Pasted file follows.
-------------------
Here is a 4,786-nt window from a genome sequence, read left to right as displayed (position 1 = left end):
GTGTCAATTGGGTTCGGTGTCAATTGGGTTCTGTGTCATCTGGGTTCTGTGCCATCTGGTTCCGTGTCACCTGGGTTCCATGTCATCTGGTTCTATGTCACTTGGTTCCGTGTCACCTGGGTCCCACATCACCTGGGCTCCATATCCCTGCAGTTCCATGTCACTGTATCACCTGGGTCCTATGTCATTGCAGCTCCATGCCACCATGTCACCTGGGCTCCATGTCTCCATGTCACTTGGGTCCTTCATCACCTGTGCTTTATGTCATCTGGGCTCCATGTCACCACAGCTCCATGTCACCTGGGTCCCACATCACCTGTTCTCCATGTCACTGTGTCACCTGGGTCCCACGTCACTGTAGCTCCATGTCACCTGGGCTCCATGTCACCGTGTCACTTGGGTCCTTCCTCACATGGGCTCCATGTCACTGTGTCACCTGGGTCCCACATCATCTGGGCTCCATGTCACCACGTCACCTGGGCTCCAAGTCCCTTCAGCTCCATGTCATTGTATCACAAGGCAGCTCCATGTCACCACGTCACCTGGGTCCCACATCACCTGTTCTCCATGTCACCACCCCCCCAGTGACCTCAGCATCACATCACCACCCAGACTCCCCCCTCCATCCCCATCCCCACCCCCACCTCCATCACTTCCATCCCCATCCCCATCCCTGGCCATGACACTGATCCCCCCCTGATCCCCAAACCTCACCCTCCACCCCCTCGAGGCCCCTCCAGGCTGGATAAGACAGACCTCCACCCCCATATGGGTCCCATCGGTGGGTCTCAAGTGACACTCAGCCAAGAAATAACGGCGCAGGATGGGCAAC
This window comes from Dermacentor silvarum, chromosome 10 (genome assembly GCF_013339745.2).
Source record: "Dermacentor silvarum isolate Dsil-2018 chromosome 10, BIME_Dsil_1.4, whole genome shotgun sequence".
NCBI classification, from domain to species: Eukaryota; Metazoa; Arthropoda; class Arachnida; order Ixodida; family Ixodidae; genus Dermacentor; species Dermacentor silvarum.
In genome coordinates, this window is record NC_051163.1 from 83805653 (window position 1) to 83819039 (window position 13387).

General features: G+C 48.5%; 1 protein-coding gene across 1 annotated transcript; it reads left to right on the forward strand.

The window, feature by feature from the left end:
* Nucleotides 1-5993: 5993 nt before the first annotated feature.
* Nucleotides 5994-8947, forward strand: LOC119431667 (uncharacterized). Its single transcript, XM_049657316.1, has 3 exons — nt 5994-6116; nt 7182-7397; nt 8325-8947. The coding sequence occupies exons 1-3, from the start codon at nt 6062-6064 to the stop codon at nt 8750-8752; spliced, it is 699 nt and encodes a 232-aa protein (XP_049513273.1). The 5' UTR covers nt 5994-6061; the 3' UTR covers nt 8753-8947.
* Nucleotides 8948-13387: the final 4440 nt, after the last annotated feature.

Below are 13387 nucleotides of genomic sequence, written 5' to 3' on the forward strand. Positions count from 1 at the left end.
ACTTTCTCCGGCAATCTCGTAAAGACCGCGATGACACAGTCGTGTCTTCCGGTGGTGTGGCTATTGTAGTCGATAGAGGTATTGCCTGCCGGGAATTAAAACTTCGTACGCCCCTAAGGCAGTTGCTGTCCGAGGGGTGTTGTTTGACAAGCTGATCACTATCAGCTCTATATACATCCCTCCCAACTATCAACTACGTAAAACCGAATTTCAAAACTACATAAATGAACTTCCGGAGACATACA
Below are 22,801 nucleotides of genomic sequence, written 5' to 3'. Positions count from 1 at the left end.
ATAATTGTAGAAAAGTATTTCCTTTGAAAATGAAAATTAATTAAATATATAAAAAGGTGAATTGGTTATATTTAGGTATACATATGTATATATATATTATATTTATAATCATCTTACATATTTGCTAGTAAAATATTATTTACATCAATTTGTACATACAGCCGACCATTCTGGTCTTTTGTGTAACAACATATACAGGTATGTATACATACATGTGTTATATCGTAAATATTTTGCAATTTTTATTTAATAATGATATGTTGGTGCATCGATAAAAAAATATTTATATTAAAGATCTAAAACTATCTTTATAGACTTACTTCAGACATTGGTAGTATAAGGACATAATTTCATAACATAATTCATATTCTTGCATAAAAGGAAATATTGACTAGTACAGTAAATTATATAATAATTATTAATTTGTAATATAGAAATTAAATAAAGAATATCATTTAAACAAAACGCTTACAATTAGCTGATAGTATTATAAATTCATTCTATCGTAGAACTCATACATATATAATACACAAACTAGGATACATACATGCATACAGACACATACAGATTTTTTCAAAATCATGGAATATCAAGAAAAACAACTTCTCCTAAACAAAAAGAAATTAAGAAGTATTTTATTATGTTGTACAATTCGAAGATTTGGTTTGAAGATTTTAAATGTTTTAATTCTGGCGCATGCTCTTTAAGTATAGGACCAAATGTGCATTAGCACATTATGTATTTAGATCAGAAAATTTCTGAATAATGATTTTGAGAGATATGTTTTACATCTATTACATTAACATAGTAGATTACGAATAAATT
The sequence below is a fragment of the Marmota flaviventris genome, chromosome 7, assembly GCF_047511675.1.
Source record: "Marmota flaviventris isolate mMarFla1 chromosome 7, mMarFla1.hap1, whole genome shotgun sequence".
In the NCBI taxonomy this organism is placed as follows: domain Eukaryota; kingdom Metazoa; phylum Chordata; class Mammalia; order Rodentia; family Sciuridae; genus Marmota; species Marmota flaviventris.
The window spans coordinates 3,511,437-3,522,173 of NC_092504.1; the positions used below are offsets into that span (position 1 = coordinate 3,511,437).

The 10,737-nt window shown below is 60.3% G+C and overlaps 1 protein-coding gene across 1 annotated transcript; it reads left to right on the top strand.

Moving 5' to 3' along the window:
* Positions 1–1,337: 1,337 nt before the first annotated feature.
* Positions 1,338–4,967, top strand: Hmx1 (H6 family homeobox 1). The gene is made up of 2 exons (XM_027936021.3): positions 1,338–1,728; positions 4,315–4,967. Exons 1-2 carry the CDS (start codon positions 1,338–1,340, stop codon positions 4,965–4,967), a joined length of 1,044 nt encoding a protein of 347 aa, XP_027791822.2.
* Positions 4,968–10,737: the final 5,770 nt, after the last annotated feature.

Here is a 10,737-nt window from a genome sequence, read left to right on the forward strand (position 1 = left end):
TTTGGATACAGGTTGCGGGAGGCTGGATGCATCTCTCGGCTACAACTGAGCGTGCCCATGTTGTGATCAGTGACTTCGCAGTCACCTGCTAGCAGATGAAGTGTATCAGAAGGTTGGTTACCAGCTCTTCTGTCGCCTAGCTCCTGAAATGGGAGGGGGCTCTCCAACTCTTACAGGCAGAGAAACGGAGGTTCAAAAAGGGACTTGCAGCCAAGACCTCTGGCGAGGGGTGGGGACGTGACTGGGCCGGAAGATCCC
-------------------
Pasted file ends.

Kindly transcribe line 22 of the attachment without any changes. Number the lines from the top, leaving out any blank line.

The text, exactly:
* Positions 1–1,337: 1,337 nt before the first annotated feature.